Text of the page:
If you fail to vet your vendors, you could be opening up your association to liabilities and other problems. Here’s how to put a vetting process in place.
Screening vendors for your association is a crucial step in protecting the community from lawsuits and liabilities. Businesses need to be licensed, have proper insurance, and show you a great track record for you to hire them. Otherwise, you could be in trouble down the road.
So where do you start? And why is vetting vendors so important for HOAs? You first need to understand every component you need to screen for each vendor to ensure they’re legitimate. Then, use a platform or online tool to keep track of documentation and take care of some of the communication tasks.
Here’s an overview of how to put the right vetting process in place.
Why is vendor vetting important?
First, just from a common-sense standpoint, you want to work with vendors who are legitimate and will not let you down. Otherwise, you’re just wasting your time and money. You don’t want to deal with businesses that don’t make their appointments or don’t provide high-quality services. So, at the very least, vetting helps you avoid some of those problems.
But more importantly, being selective and careful about your vendors can help you avoid liabilities or lawsuits. For example, if a vendor doesn’t have the proper insurance coverage and an accident occurs on the property that leads to an injury, you may be liable.
Additionally, signing a contract with vendors will ensure that they’re held responsible if they don’t meet their end of the vendor agreement. You need protections in place so that they are legally required to perform services of a certain quality and within a certain time frame.
Next, we’ll look at the key focus areas for screening your vendors.
Components of your vendor vetting process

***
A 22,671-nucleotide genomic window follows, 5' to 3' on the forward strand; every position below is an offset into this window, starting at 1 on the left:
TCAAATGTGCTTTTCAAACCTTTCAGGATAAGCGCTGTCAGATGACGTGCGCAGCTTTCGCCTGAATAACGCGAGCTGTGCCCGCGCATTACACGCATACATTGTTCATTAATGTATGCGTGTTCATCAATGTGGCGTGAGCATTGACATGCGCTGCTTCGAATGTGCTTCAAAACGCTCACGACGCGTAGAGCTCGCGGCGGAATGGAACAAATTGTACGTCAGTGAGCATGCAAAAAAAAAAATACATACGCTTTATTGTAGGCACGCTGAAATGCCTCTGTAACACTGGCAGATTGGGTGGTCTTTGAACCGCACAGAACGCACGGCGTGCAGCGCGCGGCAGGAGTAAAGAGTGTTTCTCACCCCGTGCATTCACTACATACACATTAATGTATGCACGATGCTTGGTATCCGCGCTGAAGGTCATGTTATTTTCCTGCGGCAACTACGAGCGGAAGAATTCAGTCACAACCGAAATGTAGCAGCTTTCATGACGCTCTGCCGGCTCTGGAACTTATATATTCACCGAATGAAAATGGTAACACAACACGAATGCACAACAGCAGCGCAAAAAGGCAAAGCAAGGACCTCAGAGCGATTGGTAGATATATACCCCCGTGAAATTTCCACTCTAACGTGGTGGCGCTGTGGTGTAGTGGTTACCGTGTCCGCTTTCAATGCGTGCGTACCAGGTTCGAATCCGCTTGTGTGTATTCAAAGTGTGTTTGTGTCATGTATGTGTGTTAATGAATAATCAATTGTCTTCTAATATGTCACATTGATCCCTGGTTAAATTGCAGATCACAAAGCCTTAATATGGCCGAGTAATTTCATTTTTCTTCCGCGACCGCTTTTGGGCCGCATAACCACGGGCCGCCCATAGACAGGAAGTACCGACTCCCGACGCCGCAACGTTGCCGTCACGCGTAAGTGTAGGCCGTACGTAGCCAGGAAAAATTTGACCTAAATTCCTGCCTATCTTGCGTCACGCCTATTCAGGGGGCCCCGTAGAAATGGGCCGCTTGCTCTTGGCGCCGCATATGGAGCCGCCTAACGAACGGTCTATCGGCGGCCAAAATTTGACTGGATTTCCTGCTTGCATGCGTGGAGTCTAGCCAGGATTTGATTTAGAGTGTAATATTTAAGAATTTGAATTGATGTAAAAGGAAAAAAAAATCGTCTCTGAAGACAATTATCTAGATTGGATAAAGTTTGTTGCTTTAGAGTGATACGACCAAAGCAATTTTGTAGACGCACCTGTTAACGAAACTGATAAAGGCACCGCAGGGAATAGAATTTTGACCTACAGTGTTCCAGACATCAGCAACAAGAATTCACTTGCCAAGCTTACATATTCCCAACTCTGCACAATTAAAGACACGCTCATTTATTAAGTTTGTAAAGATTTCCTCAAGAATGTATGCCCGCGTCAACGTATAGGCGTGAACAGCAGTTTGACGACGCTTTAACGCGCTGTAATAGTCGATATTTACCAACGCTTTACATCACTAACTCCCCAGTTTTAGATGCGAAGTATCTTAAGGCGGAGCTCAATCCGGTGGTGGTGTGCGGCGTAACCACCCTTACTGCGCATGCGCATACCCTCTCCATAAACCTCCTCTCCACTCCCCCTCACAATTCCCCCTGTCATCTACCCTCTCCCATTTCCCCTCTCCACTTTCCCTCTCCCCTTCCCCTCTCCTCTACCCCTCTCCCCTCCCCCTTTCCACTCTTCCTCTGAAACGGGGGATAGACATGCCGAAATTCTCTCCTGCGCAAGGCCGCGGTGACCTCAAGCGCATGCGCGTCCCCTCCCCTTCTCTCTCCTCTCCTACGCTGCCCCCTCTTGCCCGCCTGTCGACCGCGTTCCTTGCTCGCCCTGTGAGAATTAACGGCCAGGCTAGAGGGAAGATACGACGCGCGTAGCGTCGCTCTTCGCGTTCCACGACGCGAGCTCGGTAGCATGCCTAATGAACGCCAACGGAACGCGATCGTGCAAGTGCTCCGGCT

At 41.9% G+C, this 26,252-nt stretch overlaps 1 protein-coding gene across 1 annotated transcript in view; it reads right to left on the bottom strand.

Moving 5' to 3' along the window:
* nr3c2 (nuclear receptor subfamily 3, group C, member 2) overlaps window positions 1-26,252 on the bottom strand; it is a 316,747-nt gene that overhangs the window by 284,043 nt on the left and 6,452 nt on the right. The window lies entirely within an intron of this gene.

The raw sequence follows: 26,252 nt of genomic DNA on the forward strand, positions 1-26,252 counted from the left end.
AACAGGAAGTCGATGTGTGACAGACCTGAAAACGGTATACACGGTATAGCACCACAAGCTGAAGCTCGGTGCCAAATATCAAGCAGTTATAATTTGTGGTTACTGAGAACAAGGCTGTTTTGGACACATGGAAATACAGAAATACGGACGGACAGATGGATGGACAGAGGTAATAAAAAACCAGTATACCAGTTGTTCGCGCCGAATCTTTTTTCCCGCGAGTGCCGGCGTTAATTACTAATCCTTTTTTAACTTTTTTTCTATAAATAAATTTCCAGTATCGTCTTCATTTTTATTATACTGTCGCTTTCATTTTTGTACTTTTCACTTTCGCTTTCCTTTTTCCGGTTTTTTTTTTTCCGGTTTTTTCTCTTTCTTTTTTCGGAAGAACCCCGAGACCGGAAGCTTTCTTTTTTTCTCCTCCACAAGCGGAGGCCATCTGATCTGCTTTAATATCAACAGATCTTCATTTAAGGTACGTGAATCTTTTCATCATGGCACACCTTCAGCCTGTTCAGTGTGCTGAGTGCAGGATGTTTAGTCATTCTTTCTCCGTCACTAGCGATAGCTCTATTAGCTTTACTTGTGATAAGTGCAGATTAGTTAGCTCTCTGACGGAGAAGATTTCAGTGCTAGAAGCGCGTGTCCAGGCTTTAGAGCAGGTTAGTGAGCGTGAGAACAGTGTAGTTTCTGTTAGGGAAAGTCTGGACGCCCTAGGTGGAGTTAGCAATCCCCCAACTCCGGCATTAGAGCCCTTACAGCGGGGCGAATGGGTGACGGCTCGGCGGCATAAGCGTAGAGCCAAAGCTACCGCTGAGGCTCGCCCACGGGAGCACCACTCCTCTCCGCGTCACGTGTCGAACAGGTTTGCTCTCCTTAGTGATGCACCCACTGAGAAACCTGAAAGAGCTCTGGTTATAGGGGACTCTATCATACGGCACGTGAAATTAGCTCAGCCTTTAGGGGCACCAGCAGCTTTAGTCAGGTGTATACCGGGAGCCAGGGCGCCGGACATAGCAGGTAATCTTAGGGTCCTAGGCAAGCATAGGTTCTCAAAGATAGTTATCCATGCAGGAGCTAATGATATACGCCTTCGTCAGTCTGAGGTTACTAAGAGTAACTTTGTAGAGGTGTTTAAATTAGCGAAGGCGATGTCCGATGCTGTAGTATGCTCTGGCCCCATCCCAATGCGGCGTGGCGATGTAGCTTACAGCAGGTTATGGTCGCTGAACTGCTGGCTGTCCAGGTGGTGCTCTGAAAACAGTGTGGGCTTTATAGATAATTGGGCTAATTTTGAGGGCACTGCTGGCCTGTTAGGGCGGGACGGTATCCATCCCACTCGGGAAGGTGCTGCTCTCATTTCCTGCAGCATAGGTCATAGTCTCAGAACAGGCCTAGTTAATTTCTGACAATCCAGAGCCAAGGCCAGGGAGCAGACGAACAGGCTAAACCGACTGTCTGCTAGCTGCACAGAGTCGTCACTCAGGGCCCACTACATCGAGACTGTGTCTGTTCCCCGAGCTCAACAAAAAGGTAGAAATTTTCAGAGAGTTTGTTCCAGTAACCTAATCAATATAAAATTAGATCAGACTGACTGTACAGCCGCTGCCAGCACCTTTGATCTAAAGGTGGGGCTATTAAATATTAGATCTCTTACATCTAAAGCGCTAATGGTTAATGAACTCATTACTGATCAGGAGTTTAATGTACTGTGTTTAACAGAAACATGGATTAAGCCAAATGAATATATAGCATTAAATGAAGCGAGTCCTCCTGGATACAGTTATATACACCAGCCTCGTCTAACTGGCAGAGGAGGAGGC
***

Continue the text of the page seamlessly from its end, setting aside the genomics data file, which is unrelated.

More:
1. Business licenses and permits
Always work with vendors who are licensed. Otherwise, you have no idea who you’re working with. The license should be active, so make sure there have been no issues with it, including revocation or suspension.
Your vendors need to have enough insurance coverage to handle damages. But remember that insurance certificates expire, and you always need to have the latest documentation, even after the initial hiring phase. For example, workers’ compensation insurance certificates expire twice a year. This means your vetting and management processes must be ongoing so that you can keep track of expiring policies.
3. Workflows and hours
Aside from the paperwork, you need to work with vendors who can accommodate your property’s schedule. Make sure you understand their hours of operation. Their location also may be a factor – if an emergency arises, how fast can they reach you? Go over their approach so that there’s no uncertainty about aligning their practices to your workflows.
Years of operation matter in some industries more than others, but you should always consider a vendor’s experience level. Try to visit their office space to see how they run the business, and meet the owner when possible. If the vendor doesn’t have an address or a physical location, it could be a red flag.
Another way to evaluate experience and expertise is to ask for references or view testimonials. Talking to other clients the vendor has had can give you significant insight into their effectiveness, quality of services, and level of accommodation.
5. View multiple businesses
For each project or vendor you hire, try to get proposals from multiple vendors. Compare the scope of work they each provide, ask for references, and ensure they have all the necessary licenses and insurance. This can help you keep your options open and see how one business operates when compared with another in the area.
Once you know these key components of vetting, you have to find the right tool that will handle many of these considerations and accompanying paperwork for you.
Work with vendor vetting partner
All of these vendor vetting considerations and paperwork can take up time. And it’s not likely that the people in charge of screening vendors have an extensive background in insurance and the law. That’s why it’s always smart to work with a vendor management platform that does a lot of this work for you.
VendorSmart helps you vet vendors, so you’re never worried about who you hire. We take the paperwork off your plate, so you can focus on other important tasks in running your community. We will gather and update vendor documents, ensuring they’re always up to date. We even each out to insurance agents regarding COI validity.
Contact VendorSmart to get started, or download our Vendor Vetting Guide to learn how to screen your vendors before hiring.